Even though he had his issues early on with management and with Hartsfield, Lemanczyk understood the significance of getting a chance to pitch as a front-line starter with an expansion team. With Detroit he was a fifth starter at best, as well as a long reliever. His record with the Tigers was spotty.
"Coming to Toronto was a fresh start," he admitted. "The big thing is that I now had an opportunity to pitch on a regular basis."
The Blue Jays struggled that first year, going 54-107 and finishing last in the East, but Lemanczyk had his best season to date. He made 34 starts and led Toronto in wins with 13 and innings pitched with 252. He added 11 complete games and a 4.25 ERA. And while he also lost 16 games, he was looking forward to 1978 and beyond.
Lemanczyk was the opening day starter in 1978 and it didn't last long. He was gone before the fourth inning. It didn't get any better as the season wore on. Instead of being perceived as the ace of the staff, he became relegated to spot starts and relief appearances.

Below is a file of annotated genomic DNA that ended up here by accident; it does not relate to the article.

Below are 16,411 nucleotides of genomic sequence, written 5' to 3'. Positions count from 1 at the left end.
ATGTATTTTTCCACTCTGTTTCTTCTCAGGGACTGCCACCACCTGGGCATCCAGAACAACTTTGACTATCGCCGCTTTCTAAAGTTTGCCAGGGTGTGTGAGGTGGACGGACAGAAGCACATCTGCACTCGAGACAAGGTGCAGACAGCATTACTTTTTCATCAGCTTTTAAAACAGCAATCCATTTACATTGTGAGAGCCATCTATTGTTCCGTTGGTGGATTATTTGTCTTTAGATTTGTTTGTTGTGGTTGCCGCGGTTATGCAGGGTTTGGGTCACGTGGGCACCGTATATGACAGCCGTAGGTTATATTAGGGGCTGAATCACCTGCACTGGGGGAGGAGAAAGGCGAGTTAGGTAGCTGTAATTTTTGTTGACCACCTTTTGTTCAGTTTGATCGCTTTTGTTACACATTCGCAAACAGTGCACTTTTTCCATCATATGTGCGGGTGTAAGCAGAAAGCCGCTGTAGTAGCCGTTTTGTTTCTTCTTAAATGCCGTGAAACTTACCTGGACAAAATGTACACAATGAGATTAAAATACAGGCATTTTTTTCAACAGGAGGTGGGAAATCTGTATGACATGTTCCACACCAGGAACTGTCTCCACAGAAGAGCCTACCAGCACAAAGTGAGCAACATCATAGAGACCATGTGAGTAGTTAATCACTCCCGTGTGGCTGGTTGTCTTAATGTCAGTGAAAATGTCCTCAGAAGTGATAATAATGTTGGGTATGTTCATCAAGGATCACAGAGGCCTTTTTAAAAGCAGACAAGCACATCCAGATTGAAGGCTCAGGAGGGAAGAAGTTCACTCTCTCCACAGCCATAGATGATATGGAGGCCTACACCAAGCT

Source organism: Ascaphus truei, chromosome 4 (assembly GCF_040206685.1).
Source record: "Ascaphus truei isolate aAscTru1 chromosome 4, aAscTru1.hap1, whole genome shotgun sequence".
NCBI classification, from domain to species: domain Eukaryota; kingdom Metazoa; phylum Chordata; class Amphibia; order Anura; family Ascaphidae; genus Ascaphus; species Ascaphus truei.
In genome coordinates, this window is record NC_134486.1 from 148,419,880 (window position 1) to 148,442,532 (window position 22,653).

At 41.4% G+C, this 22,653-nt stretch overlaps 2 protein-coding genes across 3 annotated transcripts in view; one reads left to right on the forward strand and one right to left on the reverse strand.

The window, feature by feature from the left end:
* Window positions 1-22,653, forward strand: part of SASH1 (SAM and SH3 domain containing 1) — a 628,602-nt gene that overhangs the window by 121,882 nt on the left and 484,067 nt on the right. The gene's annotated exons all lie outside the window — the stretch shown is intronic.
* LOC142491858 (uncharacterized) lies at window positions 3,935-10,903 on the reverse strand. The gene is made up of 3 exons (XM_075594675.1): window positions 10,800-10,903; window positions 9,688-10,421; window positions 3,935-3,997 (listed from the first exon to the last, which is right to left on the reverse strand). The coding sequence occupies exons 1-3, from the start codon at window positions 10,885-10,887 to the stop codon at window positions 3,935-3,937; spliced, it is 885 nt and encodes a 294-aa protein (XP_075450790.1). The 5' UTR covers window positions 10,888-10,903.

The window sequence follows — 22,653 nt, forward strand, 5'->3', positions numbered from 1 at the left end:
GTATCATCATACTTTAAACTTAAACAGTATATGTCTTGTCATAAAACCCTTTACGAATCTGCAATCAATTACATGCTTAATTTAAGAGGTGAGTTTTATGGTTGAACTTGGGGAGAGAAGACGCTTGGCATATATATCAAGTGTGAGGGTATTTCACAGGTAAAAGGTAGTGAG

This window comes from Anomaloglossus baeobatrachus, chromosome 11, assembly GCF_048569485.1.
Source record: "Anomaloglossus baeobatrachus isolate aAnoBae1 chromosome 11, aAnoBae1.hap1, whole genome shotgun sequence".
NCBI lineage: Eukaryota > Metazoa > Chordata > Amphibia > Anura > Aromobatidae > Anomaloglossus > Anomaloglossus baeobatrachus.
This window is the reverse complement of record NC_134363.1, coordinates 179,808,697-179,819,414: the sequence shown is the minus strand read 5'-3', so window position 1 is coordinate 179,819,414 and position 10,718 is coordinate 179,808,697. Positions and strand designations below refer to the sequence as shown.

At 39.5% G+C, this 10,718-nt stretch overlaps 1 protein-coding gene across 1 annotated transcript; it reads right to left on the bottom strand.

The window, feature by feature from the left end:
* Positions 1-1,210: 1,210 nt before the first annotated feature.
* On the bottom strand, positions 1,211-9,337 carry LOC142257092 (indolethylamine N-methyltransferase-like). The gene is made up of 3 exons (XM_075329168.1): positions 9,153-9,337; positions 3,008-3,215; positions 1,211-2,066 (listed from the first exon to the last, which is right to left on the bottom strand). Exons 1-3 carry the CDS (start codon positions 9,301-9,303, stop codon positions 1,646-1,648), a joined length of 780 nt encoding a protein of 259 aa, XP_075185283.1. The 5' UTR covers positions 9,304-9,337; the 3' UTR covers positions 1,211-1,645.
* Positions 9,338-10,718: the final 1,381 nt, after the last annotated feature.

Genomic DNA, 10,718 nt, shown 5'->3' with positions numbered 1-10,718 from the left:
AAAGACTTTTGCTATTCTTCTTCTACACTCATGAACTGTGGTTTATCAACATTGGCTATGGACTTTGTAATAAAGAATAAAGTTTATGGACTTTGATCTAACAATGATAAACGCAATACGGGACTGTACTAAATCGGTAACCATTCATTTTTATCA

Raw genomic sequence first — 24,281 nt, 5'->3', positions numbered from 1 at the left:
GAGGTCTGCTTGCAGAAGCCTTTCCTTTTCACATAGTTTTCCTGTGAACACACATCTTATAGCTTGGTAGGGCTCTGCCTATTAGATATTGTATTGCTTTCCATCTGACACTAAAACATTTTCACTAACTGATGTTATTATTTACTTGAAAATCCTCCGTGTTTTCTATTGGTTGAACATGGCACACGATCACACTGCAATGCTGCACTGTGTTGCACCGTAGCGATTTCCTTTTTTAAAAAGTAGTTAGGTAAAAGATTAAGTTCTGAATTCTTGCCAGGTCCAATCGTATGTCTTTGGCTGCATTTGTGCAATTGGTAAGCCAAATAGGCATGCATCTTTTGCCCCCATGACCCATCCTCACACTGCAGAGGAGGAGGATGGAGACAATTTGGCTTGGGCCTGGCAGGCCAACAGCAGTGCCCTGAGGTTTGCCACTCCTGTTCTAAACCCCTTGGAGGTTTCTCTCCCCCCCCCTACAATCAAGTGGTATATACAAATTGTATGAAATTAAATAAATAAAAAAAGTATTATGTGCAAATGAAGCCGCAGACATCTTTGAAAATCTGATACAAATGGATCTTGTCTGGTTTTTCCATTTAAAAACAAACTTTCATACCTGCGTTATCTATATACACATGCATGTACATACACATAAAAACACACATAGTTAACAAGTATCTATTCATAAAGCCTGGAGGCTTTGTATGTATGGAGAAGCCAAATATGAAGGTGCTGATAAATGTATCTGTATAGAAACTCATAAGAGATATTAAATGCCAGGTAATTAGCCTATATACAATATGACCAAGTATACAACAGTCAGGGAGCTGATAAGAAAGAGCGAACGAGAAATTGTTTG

"In spring training I pitched very good, but once the season started I couldn't get anybody out," remembered Lemanczyk, who admits his confidence level sunk dramatically as the season went on. "They weren't sure what to do with me. I felt I was under a lot of mental pressure."
He said he isn't making excuses, however, he thought that the team was putting extra pressure on him right from the start that year when they requested he room with a younger player — he won't name names — who was having personal issues. "They thought I could help the kid," he said, saying it became a burden for him especially as his own pitching troubles escalated.